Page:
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Call for Baltimore fire chief to plan for future

Budget requests expected to address medic shortage
Posted at 6:35 PM, Apr 11, 2019
and last updated 2019-04-12 08:38:57-04

BALTIMORE — A report for a man who has been severely beaten and Engine 58 answers the call just two minutes from its station house.

But instead of traveling seven blocks to where the victim awaits them on Hollins Ferry Road, they must drive over three miles from a Brooklyn firehouse taking them well out of position to fight fires in their backyard.

"The station is temporarily closed down, but the engine itself has been moved to run out of the firehouse in Brooklyn... down on Maude Avenue,” said Richard ‘Dickie’ Altieri, the president of the Baltimore Fire Fighters, Local 734, “So right now, there is a small void in the Annapolis Road area where units will take a little bit longer to respond to that area."

By calling more critical alerts, turning firefighters into medics and busting the overtime budget, the fire department has maintained it's doing what it must to get the job done, but its resources are spread thin.

"Every service level is the same, and I've heard the complaints from the fire department and we're working with Chief Ford to try to address those concerns,” said Ex Officio Mayor Jack Young, “So if he needs more resources, we're going to try to figure out how we can get those resources as well."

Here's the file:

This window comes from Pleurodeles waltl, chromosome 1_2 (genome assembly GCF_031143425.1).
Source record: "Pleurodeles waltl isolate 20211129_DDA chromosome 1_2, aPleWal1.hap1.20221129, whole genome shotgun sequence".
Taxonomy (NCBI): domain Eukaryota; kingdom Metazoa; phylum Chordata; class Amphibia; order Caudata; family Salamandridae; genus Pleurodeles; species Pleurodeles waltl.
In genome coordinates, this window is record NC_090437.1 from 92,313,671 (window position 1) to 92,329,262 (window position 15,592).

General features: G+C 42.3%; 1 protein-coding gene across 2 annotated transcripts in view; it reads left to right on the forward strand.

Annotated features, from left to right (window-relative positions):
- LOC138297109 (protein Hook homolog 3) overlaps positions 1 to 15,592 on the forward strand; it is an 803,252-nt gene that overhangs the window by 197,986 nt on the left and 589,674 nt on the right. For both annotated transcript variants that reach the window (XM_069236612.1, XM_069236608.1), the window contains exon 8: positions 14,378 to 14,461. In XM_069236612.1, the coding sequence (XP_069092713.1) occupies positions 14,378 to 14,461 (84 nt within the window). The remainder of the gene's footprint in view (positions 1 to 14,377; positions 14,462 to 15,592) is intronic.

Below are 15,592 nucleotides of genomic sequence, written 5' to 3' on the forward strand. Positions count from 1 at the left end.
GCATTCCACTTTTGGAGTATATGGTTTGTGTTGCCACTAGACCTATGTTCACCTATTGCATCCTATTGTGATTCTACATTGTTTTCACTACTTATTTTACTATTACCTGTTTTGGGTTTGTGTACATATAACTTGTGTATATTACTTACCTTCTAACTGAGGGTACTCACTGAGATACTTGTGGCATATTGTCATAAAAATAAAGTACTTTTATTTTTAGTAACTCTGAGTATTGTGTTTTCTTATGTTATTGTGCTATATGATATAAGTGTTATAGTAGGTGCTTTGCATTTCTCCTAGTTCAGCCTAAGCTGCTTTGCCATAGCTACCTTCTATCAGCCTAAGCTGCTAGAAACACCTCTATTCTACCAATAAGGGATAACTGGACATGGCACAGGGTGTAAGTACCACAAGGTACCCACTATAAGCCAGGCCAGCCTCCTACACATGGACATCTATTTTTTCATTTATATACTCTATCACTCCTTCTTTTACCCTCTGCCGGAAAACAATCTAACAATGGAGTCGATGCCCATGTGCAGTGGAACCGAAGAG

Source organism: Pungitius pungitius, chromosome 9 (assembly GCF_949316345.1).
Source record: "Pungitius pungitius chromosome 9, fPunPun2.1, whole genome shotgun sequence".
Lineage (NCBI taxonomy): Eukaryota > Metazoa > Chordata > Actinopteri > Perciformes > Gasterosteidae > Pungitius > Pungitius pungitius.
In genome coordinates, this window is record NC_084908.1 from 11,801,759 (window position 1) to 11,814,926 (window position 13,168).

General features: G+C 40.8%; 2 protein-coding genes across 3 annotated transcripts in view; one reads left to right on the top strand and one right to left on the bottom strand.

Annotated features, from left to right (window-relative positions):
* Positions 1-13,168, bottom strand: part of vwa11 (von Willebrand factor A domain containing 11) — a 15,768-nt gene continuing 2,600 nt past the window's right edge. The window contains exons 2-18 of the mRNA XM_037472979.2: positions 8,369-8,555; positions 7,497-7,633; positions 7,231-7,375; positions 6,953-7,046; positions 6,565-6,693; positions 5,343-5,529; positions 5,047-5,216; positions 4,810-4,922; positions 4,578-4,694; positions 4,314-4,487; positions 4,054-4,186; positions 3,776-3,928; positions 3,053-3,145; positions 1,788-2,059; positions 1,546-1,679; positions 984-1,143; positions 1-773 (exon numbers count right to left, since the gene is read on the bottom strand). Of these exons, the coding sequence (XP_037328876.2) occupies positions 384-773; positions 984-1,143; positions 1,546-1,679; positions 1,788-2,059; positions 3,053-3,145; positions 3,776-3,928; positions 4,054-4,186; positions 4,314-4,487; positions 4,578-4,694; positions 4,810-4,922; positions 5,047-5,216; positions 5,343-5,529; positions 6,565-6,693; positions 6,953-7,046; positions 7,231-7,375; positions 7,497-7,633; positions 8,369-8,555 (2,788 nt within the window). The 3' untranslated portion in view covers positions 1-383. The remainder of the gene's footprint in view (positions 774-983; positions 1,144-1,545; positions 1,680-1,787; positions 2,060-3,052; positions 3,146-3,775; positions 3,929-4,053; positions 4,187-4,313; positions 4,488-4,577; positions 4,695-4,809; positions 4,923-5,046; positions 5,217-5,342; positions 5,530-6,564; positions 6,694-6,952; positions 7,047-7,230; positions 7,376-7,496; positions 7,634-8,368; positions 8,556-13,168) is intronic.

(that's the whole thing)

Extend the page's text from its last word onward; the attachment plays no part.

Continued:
But in a letter to Fire Chief Niles Ford, the chairs of the city's public safety and budget committees have demanded a plan to address the problems before they'll consider giving the department more money.

"We can't just throw things at the wall and see if they stick, but thinking we're going to continuously pull down our overtime and pull people off of fire apparatus is unacceptable," said Councilman Brandon Scott.

The letter also calls on the inspection of every station house.

Engine 58 temporarily moved to Brooklyn after faulty plumbing, mildew and peeling paint raised health issues for the people stationed on Annapolis Road.

"To have the conditions of paint peeling and things like that,” said Stephen M. Horchar, Jr. of the Baltimore Fire Officers, Local 964, “Our ladies and gentlemen, they live in these firehouses. This is their second home. I mean they spend weekends. They spend holidays there.

A single medic call, which brings many of the fire department's challenges into focus, and this time, despite a slower response time, the longer trip didn't carry an even greater cost to the victim who received the treatment he needed in time.